The Associated Press
April 24, 2015

Projects included in the state’s 10-year highway program could be threatened if the Kansas Legislature continues to use State Highway Fund money to pay for other state expenses, according to a nonprofit research group.

However, Kansas Department of Transportation remains confident the projects in the highway program, called T-Works, will be completed, although they acknowledge some “preservation projects” meant to prevent costlier repairs in the future might be delayed, The Lawrence Journal-World reported.

The Kansas Legislature has used hundreds of millions of dollars from the State Highway Fund to pay from general government expenses, including K-12 education, since Brownback took office in 2011.

“This shell game is unsustainable and not without costs — the money we borrow must be repaid with interest, and the projects we are delaying indefinitely will be costlier to address as maintenance issues go unaddressed year after year,” The Kansas Center for Economic Growth said in a report released Thursday.

Transportation department spokesman Steve Swartz said Thursday about $445 million usually is set aside each year for preservation projects but recent “sweeps” of highway funds will reduce that amount next year to $177 million.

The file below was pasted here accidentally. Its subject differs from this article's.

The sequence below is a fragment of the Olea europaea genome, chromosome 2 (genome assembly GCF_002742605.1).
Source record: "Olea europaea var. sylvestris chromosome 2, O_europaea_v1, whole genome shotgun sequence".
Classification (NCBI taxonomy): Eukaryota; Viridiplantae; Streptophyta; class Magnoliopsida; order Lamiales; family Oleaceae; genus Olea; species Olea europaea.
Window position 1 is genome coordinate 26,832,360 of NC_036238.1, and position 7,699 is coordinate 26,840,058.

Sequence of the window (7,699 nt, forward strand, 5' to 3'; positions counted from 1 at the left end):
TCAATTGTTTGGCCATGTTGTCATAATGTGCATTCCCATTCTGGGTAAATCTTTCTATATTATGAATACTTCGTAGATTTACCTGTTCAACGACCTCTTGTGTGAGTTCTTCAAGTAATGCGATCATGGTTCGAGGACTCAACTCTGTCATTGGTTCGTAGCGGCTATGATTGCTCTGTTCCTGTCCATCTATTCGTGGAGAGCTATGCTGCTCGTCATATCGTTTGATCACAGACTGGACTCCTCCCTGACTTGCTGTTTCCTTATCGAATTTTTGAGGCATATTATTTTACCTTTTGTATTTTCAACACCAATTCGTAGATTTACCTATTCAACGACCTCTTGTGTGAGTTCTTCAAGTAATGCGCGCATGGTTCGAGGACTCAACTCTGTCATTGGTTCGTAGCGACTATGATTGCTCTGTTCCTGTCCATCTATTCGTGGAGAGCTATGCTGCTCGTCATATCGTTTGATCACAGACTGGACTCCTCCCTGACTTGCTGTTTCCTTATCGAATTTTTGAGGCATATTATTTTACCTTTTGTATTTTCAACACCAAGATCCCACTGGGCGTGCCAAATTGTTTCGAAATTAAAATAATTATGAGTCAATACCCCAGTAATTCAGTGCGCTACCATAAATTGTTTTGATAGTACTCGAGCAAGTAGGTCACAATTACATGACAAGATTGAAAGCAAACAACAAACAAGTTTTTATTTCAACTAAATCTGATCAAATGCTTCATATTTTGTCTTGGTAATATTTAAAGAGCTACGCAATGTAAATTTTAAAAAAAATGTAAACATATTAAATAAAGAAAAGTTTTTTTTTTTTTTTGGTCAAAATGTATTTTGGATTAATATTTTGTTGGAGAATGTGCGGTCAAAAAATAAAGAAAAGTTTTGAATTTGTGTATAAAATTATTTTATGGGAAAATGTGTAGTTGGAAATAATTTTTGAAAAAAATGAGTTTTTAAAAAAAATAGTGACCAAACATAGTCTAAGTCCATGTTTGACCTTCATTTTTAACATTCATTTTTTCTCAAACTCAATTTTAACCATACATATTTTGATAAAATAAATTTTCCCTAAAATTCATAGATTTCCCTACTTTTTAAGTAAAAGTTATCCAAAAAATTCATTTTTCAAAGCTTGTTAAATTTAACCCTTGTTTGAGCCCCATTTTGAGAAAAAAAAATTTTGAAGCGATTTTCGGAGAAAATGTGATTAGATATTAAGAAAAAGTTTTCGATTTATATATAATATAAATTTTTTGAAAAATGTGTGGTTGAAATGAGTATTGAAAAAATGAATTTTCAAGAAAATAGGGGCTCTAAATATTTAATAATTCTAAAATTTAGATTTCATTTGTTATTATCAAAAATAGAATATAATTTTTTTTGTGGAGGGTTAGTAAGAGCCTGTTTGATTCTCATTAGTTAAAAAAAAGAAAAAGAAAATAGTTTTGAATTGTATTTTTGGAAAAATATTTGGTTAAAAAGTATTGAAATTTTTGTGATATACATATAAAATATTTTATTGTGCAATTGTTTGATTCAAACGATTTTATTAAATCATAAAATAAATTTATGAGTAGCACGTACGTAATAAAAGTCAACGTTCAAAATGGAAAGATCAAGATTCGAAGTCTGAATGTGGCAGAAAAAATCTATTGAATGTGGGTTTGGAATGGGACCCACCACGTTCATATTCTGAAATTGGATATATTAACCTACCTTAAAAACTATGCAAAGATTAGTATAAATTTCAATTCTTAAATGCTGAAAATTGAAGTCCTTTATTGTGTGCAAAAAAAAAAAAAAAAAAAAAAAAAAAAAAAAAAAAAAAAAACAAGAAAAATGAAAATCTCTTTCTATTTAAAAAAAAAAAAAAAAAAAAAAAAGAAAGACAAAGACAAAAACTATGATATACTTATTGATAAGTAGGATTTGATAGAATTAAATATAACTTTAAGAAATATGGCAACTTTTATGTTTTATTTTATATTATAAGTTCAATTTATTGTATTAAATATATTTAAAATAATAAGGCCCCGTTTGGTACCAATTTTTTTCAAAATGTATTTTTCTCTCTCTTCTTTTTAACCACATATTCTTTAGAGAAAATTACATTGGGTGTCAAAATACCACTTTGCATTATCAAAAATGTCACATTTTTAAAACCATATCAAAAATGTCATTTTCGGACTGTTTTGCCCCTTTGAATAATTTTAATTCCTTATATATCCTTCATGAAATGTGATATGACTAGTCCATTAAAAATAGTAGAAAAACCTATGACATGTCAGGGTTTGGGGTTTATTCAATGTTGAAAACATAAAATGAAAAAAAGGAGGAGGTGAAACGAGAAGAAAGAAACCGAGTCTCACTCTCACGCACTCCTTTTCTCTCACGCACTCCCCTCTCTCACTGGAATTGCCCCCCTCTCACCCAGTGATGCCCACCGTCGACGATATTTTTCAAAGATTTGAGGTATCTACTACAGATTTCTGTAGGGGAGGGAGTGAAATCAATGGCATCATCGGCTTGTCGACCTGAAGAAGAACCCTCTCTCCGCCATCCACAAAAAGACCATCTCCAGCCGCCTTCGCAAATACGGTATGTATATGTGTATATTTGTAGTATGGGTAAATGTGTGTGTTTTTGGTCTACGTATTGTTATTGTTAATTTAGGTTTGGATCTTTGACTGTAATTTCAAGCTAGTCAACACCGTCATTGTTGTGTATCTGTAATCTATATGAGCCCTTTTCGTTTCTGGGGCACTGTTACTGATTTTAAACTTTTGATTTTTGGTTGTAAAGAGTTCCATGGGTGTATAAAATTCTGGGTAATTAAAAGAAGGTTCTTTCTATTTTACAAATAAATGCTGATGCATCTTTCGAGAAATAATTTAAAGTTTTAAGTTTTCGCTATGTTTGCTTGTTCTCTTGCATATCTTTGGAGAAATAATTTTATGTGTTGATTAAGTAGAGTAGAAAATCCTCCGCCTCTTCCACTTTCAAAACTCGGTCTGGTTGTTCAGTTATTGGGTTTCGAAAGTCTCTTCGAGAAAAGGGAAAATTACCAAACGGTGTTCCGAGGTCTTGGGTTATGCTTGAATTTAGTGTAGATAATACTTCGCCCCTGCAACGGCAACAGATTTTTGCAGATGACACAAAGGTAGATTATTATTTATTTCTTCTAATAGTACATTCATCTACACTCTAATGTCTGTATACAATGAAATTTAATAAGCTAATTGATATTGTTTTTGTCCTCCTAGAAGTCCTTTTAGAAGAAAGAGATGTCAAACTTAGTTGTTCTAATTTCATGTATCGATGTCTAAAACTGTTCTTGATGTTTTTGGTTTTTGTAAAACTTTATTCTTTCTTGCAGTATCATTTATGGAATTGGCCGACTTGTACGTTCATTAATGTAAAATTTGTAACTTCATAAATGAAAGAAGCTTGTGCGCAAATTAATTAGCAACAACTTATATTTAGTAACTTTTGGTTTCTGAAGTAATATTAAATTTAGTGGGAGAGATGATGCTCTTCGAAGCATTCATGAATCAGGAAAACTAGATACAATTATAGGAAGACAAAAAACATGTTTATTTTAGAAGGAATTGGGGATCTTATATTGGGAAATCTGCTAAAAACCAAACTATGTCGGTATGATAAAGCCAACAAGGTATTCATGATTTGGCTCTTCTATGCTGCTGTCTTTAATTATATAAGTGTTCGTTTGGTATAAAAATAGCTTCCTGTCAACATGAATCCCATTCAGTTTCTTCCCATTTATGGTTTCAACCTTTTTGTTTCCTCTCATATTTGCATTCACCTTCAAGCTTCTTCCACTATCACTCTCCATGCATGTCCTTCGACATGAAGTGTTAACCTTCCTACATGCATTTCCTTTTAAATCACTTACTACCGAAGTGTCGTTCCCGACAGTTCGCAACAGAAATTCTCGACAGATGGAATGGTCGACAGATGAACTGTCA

But Kent Olson, the agency’s director of fiscal and asset management, said the agency is delaying only scheduled preservation projects.

“Some may be moved out to the later years of T-Works,” Olson said, adding that the statewide highway system will continue to exceed the agency’s benchmarks for road and bridge safety.

The center’s report was more pessimistic.

“While we’ve maintained a commitment to the scheduled expansion plans — the projects that result in new bridges, roads, etc. — we have fallen behind on taking care of the roads and bridges that lead to the new expansion projects,” the report said.

The research group, which has been a frequent critic of Brownback’s tax cuts, is led by Annie McKay, a former research analyst with Kansas University’s Institute for Educational Research and Public Service and the Kansas Coalition Against Sexual and Domestic Violence.

The transportation department says that since 2011, more than $1.3 billion has been transferred out of the highway fund into the state general fund. Of that, about $550 million has been for routine transportation-related expenses, with the remainder used for the state general fund. Lawmaker approved using $103 million out of the fund to help fill a projected $280 million budget gap for the current fiscal year. And for each of the next two fiscal years, Gov. Brownback has proposed using another $139 million.

Read more from the Parsons Sun here.

ClayPARSONS SUN: Group worries over highway funding